Gaucho, the Argentine steak chain known for protein-fuelled power lunches and cowhide banquettes, is hoping reinvention as a more socially responsible business will help it avoid the malaise sweeping through casual dining.
The restaurant group has a chequered history in and out of public markets. Launched in 1994, it had a brief stint on Aim, London’s junior market, five years before the BSE and foot-and-mouth crises hit consumer confidence in beef. It delisted in 2002 but returned to the stock market in 2007 and was again taken private in 2016 when Equistone Partners bought it for £100m.
Now Gaucho is recasting itself as carbon-neutral and socially responsible as it seeks to rebuild after being rescued from administration last year.
Martin Williams, chief executive, has pledged to offset all the carbon produced by the beef it serves by the end of 2022. “This will reposition us as an industry leader,” he said.
The 16-strong restaurant chain will serve wine on tap from plastic barrels — saving the import of 200kg of glass a week. It will offer vegan meal options and recruit ex-convicts and homeless people into its workforce.
Gaucho has suffered, along with many others in the industry, from problems including tougher competition, rising costs and falling customer numbers. It is also facing an increase in the number of people cutting out or reducing their consumption of meat.
Its sister chain, Cau, closed last year but Gaucho was saved by Investec and distressed debt specialist SC Lowy.
Deloitte, the group’s administrators, said that while the Gaucho chain was profitable, Cau had suffered due to “rapid overexpansion, poor site selection, onerous lease arrangements and a fundamentally poor guest proposition”.
In 2017, profits slumped by almost a third year-on-year but while revenues at Gaucho rose 2 per cent, at Cau they fell by almost a fifth.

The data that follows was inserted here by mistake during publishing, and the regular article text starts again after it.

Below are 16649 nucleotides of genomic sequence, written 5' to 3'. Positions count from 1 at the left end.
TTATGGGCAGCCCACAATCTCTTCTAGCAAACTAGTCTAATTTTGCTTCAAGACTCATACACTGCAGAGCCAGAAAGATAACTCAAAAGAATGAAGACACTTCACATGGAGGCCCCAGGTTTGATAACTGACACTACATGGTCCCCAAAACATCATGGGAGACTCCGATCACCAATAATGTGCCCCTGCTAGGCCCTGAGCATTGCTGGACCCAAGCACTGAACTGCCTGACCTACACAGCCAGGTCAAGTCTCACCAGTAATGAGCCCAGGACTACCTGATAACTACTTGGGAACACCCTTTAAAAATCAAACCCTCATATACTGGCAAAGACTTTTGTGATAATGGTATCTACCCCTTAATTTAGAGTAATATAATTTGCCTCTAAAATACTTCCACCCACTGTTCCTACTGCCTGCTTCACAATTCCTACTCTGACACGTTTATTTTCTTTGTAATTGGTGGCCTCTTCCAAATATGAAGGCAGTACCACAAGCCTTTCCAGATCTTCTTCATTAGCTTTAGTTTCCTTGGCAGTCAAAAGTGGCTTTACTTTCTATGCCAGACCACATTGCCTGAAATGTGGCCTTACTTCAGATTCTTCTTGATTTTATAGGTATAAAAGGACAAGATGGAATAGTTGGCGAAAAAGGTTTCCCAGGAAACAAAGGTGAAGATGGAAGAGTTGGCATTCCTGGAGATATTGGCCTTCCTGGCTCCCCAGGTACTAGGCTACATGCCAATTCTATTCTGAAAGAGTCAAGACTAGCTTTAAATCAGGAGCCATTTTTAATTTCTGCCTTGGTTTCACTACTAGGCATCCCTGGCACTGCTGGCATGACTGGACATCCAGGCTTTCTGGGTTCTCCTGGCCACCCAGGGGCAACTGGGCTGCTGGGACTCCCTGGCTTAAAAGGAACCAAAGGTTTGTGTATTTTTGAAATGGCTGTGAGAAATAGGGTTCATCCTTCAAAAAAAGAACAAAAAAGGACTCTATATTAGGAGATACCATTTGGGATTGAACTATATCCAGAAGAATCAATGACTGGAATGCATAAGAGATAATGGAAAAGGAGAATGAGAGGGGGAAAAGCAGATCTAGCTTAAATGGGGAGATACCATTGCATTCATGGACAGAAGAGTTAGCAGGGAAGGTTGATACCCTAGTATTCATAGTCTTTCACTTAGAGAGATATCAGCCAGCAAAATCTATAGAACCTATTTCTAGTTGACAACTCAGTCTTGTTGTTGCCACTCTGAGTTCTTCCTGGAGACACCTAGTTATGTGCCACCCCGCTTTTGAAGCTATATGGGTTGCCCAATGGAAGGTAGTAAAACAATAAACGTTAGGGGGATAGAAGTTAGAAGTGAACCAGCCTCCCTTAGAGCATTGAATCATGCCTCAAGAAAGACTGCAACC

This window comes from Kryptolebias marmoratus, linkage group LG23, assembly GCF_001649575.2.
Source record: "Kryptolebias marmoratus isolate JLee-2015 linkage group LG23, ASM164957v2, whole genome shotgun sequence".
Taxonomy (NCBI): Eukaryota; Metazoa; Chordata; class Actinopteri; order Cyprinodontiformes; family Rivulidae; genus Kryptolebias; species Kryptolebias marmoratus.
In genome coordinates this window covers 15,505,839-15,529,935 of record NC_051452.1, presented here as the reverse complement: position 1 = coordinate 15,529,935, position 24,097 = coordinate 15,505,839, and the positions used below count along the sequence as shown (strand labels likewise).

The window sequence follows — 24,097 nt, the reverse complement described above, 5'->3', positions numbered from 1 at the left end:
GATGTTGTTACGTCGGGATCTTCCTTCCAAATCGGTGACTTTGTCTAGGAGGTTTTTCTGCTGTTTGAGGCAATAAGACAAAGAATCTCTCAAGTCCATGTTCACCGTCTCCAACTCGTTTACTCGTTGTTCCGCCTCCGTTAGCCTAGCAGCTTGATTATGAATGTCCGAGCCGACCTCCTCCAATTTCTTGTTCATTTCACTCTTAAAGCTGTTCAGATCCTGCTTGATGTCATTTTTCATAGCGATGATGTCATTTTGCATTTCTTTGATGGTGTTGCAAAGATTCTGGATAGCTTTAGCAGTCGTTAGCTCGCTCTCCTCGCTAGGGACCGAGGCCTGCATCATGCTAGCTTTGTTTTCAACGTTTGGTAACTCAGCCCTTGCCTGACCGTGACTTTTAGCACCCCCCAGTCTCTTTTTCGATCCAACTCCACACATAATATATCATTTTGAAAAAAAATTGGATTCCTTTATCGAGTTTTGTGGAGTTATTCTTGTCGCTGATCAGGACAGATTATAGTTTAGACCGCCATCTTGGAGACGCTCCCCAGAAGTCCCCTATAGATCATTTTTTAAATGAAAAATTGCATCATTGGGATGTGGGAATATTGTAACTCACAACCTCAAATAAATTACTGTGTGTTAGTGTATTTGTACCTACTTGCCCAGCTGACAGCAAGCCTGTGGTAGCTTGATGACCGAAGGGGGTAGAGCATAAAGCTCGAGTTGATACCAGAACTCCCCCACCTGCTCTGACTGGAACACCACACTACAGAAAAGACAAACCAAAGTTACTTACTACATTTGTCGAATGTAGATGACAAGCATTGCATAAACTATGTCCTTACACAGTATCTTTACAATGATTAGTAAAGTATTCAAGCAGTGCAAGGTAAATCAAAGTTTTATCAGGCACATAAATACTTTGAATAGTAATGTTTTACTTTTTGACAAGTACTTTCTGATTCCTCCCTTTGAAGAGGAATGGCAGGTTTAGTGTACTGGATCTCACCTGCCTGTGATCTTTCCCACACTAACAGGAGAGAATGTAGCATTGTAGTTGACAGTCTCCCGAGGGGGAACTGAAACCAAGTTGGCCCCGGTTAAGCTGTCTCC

Nigel Parson, an analyst at Canaccord Genuity, said that although Gaucho had a “good niche and good product”, competitors such as Hawksmoor had encroached on the market and Gaucho had lost its way.
Industry-wide pressure has hit many of its rivals. Celebrity chef Jamie Oliver shut the UK arm of his Italian chain in May despite ploughing £26m of his own money into the business, while his two Barbecoa steak restaurants also closed. Prezzo, Gourmet Burger Kitchen and Carluccio’s have shut sites, while the Peruvian-style chain Ceviche appointed administrators in October.
For Mr Williams the sector’s main weakness is forgotten values: hospitality and value for money. “When you open the door you smile and you give eye contact and you use names,” he said. “That’s just a basic principle of hospitality which has been lost over the years.”
But even though Mr Williams said the days when customers would “eat half a kilo [of beef] and be a caveman” are past, Gaucho’s new concept does not forget its carnivorous roots.
At Charlotte Street, the first restaurant in the new format, which opened this month, booths are designed to resemble the silhouettes of Argentine stable blocks and there is a “beef bar” where chefs show off steak tartare and carpaccio making skills.
Gaucho sells roughly 22 tonnes of Argentine beef each month — equivalent to around 11,000 tonnes of greenhouse gas emissions, according to a study published by the University of Oxford last year.
It is in talks with Cambridge and Michigan universities to calculate the carbon output of its beef. It aims to offset the entire amount by 2022 by planting trees and investing in green energy.
Without raising prices, the chain said it was using better quality ingredients in the hope that the resulting squeeze on margins would be offset by greater numbers of returning customers. Costs have been trimmed by using in-season ingredients and secondary cuts of meat. A steak tartare made with Wagyu beef knuckle was, Mr Williams claimed, “incredibly tasty”.
The revamped Gaucho will have a cinema club and co-working space to fill the restaurant out of dining hours. “You can come in for more than just a stiff meal,” Mr Williams said.
Graeme Smith, managing director at restructuring consultancy AlixPartners, warned that while some groups, such as café-cum-bar chain Loungers, have managed to make co-working profitable, it was still a challenge: “The concept that London is short of co-working space, given everything that has happened with WeWork, may be a little optimistic.”
Meanwhile, whatever the steak’s environmental impact, customers will still expect a quality cut. As Mr Parson pointed out: “You can have the most perfect carbon neutral policy but customers are not going to go back if the steak’s no good.”
Source: Thanks https://www.ft.com/content/659ace32-257f-11ea-9305-4234e74b0ef3